One more…

Following on from the Sherman Alexie post a few days ago, another author’s rant, this time invoking Godwin’s law. In the Huffington Post, Alan Kaufmann has a spray:

When I hear the term Kindle I think not of imaginations fired but of crematoria lit. And when I hear the term “hi-tech” I think not of helpful androids efficiently performing household chores or light-speed rockets gliding seamlessly through space but of the fact that between 1933-45, modern technology was used to perform in ever more efficient ways the mass murder of six million of my people.

He goes on:

So that now, sixty four years after the Holocaust, the Nazi disdain for the book has become the feel-good Hi-Tech campaign to rid the world of books in place of massive easily controlled centralized repositories of book texts downloadable on little hand-held devices and from which a text can be dissapeared with the click of a mouse: in Nazi terms, a dream come true.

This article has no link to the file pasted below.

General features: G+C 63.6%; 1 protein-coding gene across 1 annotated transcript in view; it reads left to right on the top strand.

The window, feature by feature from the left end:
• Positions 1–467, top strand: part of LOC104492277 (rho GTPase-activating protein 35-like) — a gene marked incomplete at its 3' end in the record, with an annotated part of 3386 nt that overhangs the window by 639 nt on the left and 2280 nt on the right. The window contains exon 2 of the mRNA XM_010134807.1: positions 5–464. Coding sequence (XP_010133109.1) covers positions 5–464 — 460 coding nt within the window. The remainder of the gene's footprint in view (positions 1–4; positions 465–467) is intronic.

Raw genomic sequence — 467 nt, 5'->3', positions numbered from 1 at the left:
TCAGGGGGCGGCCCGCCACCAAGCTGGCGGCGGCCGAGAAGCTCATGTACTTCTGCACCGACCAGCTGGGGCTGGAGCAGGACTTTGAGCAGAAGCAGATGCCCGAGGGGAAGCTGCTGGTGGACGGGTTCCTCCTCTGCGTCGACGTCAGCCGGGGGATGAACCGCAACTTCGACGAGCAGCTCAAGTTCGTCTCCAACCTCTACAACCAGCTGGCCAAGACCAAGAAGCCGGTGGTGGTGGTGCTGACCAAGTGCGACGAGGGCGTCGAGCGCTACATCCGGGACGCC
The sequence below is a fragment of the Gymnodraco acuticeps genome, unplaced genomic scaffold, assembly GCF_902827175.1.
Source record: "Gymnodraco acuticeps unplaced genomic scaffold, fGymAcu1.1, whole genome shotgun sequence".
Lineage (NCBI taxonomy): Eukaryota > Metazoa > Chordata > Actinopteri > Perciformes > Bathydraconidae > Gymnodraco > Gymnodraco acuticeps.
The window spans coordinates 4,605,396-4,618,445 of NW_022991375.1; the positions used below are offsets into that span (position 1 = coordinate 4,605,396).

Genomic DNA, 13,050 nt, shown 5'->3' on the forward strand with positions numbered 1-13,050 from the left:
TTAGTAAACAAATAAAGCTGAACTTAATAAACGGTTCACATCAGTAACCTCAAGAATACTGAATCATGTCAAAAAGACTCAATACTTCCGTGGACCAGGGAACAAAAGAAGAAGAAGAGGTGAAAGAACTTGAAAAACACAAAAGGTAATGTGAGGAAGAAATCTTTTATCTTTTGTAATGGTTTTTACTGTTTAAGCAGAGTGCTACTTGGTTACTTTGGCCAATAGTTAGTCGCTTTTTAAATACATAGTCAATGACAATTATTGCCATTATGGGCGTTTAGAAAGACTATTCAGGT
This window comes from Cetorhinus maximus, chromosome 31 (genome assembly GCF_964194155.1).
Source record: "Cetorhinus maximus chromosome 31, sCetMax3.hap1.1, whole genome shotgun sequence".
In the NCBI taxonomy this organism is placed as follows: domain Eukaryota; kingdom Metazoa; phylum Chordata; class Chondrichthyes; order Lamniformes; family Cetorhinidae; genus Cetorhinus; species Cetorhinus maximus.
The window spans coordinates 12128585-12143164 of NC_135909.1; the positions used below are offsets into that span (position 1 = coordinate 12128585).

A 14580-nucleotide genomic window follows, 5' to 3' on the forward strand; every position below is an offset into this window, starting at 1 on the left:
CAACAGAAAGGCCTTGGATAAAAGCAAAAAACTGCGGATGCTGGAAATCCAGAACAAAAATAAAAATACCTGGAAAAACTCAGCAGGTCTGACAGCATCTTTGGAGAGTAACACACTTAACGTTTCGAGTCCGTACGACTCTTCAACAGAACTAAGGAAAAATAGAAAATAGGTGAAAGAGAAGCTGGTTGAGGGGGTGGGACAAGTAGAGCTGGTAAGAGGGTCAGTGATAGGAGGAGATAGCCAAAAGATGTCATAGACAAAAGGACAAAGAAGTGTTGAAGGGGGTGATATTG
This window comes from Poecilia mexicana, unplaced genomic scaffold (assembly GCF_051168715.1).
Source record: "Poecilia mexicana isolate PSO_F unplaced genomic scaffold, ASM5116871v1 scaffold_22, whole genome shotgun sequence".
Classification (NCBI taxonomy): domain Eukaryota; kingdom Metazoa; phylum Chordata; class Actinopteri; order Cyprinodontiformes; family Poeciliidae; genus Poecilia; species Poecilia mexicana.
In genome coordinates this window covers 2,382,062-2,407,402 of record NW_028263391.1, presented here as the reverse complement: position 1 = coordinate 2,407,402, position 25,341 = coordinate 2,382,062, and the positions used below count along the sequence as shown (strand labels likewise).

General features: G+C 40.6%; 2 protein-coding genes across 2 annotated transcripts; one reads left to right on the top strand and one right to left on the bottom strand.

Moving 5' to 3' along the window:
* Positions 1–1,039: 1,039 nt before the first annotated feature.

And this:

The hi-tech campaign to relocate books to Google and replace books with Kindles is, in its essence, a deportation of the literary culture to a kind of easily monitored concentration camp of ideas, where every examination of a text leaves behind a trail, a record, so that curiosity is also tinged with a sense of disquieting fear that some day someone in authority will know that one had read a particular book or essay. This death of intellectual privacy was also a dream of the Nazis. And when I hear the term Kindle, I think not of imaginations fired but of crematoria lit.

Acknowledge the concerns about privacy and happy to have a conversation about that, but really

(via techdirt)

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